20 Additional Years of Records—from 1901 through 1920—and more than 60 Additional Greater Boston Catholic Parishes Are To Be Added to the Historic Digital Genealogy Project at AmericanAncestors.org
 
August 7, 2019—Boston, Massachusetts—American Ancestors and the Roman Catholic Archdiocese of Boston (RCAB) today announced an expansion of its ongoing program to digitize important sacramental records in the history of Boston’s Catholic Church. This expansion of a project collaboration announced in early 2017 will effectively double the original 11 million names of parishioners to be included when the project is completed to encompass a total of approximately 21 million names—a treasure in research terms for historians, genealogists, scholars, and the public at large. Images are available to browse now. Name-searchable records will be available in an expanded database from American Ancestors on their award-winning website AmericanAncestors.org

These historic records document several sacraments of the Catholic Church in Boston and surrounding towns including baptism, confirmation, holy communion, marriage, and the anointing of the sick. They are valued for research because they contain detailed information about the Catholic parishioners of greater Boston, their relationships with each other, the church, and often the community.

When announced in January 2017, the Historic Catholic Records Online Project—the first of its type in the U.S. to digitize a significant number of sacramental records from any U.S.-based Catholic archdiocese—encompassed 154 parishes in 84 towns within the Boston Archdiocese, covering the years 1789 to 1900.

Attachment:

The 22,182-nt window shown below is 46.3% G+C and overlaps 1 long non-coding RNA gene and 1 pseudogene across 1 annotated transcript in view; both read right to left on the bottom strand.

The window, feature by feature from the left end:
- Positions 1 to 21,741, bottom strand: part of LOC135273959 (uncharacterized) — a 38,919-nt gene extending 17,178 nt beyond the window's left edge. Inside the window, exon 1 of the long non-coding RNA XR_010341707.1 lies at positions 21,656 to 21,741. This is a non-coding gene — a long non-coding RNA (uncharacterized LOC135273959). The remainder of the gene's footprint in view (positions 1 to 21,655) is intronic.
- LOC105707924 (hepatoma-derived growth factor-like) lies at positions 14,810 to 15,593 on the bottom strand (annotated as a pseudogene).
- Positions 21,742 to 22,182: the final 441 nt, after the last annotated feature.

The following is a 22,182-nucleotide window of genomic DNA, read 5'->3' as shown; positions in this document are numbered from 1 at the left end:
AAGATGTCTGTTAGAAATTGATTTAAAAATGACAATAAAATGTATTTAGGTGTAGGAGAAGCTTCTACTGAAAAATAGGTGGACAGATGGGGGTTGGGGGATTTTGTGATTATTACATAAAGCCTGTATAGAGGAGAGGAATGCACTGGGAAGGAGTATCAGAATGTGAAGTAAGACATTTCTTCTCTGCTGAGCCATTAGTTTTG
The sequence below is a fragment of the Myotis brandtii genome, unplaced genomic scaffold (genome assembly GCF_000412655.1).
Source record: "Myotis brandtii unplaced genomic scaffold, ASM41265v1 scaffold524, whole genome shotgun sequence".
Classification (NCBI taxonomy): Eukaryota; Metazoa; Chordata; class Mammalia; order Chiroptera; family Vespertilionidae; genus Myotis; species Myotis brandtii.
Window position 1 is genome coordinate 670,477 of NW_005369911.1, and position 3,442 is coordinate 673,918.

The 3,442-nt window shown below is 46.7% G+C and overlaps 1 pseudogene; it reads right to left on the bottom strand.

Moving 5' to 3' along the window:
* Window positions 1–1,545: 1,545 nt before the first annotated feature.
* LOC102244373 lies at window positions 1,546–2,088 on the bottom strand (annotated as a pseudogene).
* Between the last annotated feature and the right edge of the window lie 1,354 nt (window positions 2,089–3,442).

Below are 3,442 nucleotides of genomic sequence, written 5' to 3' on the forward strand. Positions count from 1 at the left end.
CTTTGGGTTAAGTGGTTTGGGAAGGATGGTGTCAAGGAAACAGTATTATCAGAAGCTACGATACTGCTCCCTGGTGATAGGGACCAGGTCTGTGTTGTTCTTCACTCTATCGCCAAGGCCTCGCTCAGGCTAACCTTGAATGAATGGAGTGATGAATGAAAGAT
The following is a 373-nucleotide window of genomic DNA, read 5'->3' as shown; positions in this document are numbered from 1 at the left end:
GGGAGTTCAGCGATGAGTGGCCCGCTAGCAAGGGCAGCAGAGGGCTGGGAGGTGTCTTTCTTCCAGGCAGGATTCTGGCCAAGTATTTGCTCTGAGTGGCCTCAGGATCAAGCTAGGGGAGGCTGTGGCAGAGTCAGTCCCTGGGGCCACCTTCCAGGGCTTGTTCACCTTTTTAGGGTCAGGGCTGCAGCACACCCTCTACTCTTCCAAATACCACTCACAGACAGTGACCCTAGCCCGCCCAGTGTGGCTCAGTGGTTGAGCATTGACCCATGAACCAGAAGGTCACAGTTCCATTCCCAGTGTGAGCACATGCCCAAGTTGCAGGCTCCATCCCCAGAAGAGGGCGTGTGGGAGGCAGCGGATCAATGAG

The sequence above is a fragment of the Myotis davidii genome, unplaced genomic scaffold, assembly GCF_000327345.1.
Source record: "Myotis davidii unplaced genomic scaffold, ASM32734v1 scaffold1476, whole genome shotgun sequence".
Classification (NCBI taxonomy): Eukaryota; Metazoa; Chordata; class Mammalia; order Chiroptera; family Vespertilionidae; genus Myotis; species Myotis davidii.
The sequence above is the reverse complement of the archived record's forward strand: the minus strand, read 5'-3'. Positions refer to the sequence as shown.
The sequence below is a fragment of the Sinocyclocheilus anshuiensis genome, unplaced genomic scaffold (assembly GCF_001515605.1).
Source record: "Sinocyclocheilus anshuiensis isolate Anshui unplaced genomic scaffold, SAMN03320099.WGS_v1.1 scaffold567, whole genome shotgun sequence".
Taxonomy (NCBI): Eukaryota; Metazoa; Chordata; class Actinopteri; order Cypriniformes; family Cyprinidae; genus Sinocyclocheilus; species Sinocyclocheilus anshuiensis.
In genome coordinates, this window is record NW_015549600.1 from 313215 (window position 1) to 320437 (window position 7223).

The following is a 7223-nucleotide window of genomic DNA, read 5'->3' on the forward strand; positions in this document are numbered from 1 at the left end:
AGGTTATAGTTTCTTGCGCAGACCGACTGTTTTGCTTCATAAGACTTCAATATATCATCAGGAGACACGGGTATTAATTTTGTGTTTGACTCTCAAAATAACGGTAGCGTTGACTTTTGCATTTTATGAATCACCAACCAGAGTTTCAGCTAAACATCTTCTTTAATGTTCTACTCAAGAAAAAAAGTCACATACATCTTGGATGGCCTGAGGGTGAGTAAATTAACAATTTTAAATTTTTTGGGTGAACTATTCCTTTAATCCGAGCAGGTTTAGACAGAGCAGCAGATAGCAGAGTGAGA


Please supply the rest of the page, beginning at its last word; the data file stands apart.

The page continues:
Today’s announcement extends the project’s reach to cover records through the year 1920—adding 20 additional years of sacramental records to the project and eventually bringing more than 60 new parishes within it—all formed within the Boston Archdiocese after 1900.

Catholic parishes in the towns of

  • Billerica,
  • Danvers,
  • Dracut,
  • Forest Hills,
  • Groton,
  • Mattapan,
  • Methuen,
  • North Andover,
  • Saugus,
  • Sharon,
  • Shirley,
  • Swampscott,
  • Wakefield,
  • Wilmington,
  • and Winthrop

will now be included—covering important phases of greater Boston’s early 20th-century history and stories of immigration, social, and cultural change.

Boston

Boston

Brenton Simons, President and CEO of American Ancestors, also known as New England Historic Genealogical Society, celebrated the amplification of the project, noting “Throughout our 175-year history, New England Historic Genealogical Society has collected and shared countless manuscripts, artifacts, data, and other resources that tell the inspiring story of the American family. The expansion  of this historic collaboration between the Boston Archdiocese and American Ancestors will enrich the research of family historians in America and beyond and be especially informative in Irish, Italian, and French Canadian genealogy. Newer parishes from the 1900s add Lithuanian, Polish, and Portuguese genealogical data of interest.

“I offer our deep gratitude to the Roman Catholic Archdiocese of Boston for recognizing the historical value of this data—especially Thomas Lester, the Archivist and Records Manager of the Archdiocese, whose forward-thinking vision toward preservation and collaboration inspired this important project and its expansion we are announcing today,” Simons said.